Gadget Makers Can Find Thief, but Don’t Ask

 

Intersting read http://www.nytimes.com/2009/09/07/technology/07kindle.html?h... have any of you had Garmin or any other maker notify you when they have found a lost or stolen item?

Thanks for the link

That was interesting and I bet Garmin is probably like all the other companies

.

I lost a $3,000 laptop back in 2002 and reported it to the police. I notified Sony. I also called my insurance company.

I also reported it on local newsgroups and such - and suffered through a fair amount of razzing from people who thought that I was remiss and thus responsible for my loss.

The model was fairly rare at the time, given the price.

However, a few weeks later I received a couple of e-mails about the fact that someone was on a local classified ad site trying to sell a machine with similar specs to mine and that the sellers were known to offer a lot of equipment.

My secretary of the time (who was quite influential when she wanted to be) managed to get them to provide her the serial nmber (which indeed was mine) and to organise a meeting so she could 'buy' it for me.

At the same time, by searching the database on the web site we managed to determine that these people were selling no less than 25 laptops at the time.

We called the police. They weren't interested.

The desk officer at the station that took the report (the first person I phoned, before calling the detectives) didn't want to speak with me because he was 'busy taking a report of a stolen car' - I literally yelled at him that 'the car is gone, but I've broken a theft ring for you' - he still didn't care.

So I called the detective squad; In fact they said to go to the meeting and buy the laptop back and if I 'feel uncomfortable, or in danger' I should call 911 only then!!!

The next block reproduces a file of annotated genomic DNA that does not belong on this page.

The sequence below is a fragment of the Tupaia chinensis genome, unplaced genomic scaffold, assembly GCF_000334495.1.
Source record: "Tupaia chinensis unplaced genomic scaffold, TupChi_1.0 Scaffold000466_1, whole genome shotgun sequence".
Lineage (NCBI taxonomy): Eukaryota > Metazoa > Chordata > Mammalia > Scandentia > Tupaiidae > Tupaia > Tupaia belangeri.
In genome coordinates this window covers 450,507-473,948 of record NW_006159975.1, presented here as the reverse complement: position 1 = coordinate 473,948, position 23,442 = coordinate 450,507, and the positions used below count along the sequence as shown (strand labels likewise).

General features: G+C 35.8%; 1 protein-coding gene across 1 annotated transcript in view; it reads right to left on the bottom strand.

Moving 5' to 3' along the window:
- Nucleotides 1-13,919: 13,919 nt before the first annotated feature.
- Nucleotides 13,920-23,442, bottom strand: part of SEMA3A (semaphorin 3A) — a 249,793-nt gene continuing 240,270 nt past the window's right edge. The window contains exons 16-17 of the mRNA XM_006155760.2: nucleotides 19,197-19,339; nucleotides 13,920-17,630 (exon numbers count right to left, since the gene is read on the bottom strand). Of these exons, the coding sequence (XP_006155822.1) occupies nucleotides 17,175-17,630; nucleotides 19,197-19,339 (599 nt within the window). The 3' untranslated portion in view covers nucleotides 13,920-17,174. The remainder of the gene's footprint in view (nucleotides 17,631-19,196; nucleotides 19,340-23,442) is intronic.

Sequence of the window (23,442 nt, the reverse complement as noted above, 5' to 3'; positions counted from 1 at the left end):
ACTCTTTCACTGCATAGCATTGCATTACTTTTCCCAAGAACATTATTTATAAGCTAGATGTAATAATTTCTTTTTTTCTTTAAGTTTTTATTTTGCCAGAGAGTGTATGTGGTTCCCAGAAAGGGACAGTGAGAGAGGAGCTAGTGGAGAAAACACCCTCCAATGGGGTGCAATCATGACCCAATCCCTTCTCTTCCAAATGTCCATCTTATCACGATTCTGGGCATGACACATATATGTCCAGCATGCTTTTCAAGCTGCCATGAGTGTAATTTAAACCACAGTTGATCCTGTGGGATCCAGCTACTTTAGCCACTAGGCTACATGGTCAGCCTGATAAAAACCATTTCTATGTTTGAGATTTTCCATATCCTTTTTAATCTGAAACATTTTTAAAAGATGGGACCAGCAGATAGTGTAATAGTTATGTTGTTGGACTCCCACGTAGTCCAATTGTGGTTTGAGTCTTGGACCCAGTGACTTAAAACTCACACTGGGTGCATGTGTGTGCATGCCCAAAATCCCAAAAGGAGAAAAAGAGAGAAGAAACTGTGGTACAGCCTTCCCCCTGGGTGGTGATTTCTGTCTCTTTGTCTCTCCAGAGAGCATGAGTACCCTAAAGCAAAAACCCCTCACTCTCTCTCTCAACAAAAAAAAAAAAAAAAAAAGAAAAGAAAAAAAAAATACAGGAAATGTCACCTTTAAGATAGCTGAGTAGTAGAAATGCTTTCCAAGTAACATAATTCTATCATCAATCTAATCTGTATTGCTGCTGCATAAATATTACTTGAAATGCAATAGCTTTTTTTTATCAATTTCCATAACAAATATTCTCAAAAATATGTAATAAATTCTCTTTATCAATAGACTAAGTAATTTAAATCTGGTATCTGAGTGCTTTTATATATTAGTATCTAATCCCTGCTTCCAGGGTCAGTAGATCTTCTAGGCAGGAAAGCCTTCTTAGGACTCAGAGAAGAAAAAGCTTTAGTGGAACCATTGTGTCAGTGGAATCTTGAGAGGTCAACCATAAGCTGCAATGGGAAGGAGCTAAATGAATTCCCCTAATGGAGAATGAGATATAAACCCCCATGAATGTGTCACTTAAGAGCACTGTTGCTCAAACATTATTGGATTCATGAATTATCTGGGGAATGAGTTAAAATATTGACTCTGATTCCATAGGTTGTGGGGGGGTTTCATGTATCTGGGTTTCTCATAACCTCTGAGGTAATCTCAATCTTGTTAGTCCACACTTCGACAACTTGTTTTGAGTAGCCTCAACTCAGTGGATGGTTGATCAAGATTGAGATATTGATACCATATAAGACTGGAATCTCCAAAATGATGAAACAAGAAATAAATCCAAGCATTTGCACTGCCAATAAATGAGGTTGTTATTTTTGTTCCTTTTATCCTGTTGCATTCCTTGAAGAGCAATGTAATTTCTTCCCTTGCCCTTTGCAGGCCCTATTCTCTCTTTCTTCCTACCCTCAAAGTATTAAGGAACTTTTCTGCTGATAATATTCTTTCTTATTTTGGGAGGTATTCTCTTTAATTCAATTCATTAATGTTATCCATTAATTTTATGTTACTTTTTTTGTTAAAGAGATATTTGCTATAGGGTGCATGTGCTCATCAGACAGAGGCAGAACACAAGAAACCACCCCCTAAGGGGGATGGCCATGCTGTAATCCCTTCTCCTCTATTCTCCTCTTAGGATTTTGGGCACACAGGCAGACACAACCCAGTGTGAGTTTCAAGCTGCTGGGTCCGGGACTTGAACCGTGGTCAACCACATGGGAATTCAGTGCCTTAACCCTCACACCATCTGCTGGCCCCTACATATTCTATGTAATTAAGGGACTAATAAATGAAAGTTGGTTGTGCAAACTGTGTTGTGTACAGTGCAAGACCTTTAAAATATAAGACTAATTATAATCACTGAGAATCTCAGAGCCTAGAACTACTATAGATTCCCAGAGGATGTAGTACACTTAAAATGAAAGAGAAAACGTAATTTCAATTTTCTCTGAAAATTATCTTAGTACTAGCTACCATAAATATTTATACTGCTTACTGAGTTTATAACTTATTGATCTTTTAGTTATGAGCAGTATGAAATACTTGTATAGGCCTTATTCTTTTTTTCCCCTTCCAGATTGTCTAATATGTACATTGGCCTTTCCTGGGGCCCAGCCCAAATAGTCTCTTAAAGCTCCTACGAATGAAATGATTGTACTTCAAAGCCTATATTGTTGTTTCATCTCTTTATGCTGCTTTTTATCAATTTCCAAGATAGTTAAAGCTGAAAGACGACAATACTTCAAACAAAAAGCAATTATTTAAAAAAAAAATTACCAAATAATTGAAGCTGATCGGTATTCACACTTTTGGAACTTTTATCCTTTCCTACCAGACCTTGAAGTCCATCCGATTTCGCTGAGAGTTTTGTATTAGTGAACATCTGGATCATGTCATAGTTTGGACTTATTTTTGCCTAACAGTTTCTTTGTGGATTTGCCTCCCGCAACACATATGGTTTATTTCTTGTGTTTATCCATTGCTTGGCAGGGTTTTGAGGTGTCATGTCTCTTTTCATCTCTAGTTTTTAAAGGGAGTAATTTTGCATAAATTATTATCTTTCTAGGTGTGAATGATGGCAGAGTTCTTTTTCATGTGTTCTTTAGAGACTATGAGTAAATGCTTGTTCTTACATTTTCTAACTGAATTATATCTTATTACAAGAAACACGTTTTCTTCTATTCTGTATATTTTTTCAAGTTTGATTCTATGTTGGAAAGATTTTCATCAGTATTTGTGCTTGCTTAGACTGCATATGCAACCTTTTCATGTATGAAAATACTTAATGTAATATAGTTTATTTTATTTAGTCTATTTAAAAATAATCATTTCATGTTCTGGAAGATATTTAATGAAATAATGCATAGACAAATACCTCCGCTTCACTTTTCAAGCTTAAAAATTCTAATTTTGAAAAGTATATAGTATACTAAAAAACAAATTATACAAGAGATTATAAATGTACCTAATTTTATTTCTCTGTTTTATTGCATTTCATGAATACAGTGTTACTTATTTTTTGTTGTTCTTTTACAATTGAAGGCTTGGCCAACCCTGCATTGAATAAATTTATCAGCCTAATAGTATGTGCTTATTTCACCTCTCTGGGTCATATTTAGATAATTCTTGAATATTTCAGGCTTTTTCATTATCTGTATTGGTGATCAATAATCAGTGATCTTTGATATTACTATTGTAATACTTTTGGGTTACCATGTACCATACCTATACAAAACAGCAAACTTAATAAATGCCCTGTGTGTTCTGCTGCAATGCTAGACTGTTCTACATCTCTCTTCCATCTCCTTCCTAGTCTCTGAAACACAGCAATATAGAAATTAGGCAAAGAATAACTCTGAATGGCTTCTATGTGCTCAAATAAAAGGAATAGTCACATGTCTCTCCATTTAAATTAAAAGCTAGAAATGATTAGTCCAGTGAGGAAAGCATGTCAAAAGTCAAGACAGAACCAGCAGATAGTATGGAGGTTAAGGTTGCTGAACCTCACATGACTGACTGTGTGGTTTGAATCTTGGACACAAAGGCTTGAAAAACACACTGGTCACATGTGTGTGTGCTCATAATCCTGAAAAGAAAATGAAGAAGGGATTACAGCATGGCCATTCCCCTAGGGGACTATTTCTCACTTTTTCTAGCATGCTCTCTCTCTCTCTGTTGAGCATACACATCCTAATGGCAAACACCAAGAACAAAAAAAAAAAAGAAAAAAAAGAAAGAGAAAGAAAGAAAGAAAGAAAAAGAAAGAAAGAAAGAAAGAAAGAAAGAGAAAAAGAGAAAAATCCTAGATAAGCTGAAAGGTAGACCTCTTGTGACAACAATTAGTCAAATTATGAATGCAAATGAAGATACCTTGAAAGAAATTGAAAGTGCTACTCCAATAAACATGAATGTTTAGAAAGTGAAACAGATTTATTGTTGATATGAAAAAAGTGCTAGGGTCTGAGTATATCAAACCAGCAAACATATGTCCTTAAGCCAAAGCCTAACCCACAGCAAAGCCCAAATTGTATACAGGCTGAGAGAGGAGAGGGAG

This was an organised ring. I was the second of three appointments they had for delivery that night. I went with 2 friends. They had 2 people on site and a white van with 4 people in it showed at the main entrace to the public building they chose - one of them got out, conferred with the 2 local people and went to the van, located my laptop (and leather carrying case) and gave it to the personj I was to meet - I followed my computer up an escalator and I was MAD.

They wanted $1200 for my laptop. After explaining who I was and after pointing out that I had 2 co- workers in the space (too far for them to 'get') and pointing out all of the CCTV cameras in the building (the main building for a local university) I offered to pay them $500 to leave the gear and walk away - or they could simply take my laptop and go, but that the alternative would be messy for them since we have the license plate of their delivery vehicle, their phone numbers and can identify them on video . . . .

They took the money.

At first the insurance company didn't want to reimburse me for the $500 . . . until I said "what laptop?" to the adjuster and said that I suppose I never got it back.

I had to phone Sony because while the computer was 'gone', the optional DVD player had arrived and the driver didn't work . . . they were happily providing me support for about 10 minutes before they got somewhat 'cagey' and started asking me if there was anything 'special' about my computer . . . I paused, then said something like 'Oh, the fact that I reported it stolen? I got it back." No proof, no 'what is your name. Nothing.

They then gave me all the support I needed, and they commented that at the time, mine was the only case they know where someone had recovered their equipment after reporting it.

The police?

A few weeks later I got a call from someone in the detective squad. When I told HIM I'd gotten it back, he said 'Thanks and have a nice day'. When I told him I had all of the information about the thieves he politely took down all the information, but I got the feeling that he didn't much care . . . after all, his job depends on people being victimised - I certainly saw nothing in the paper about a laptop theft ring being busted and even today, the practice is widespread in my city and many others.

They just don't care.

--
Currently have: SP3, GPSMAP 276c, Nuvi 760T, Nuvi 3790LMT, Zumo 660T

pfft!

worthless!

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Garmin nuvi 755t

To bramfrank

bramfrank wrote:

The police?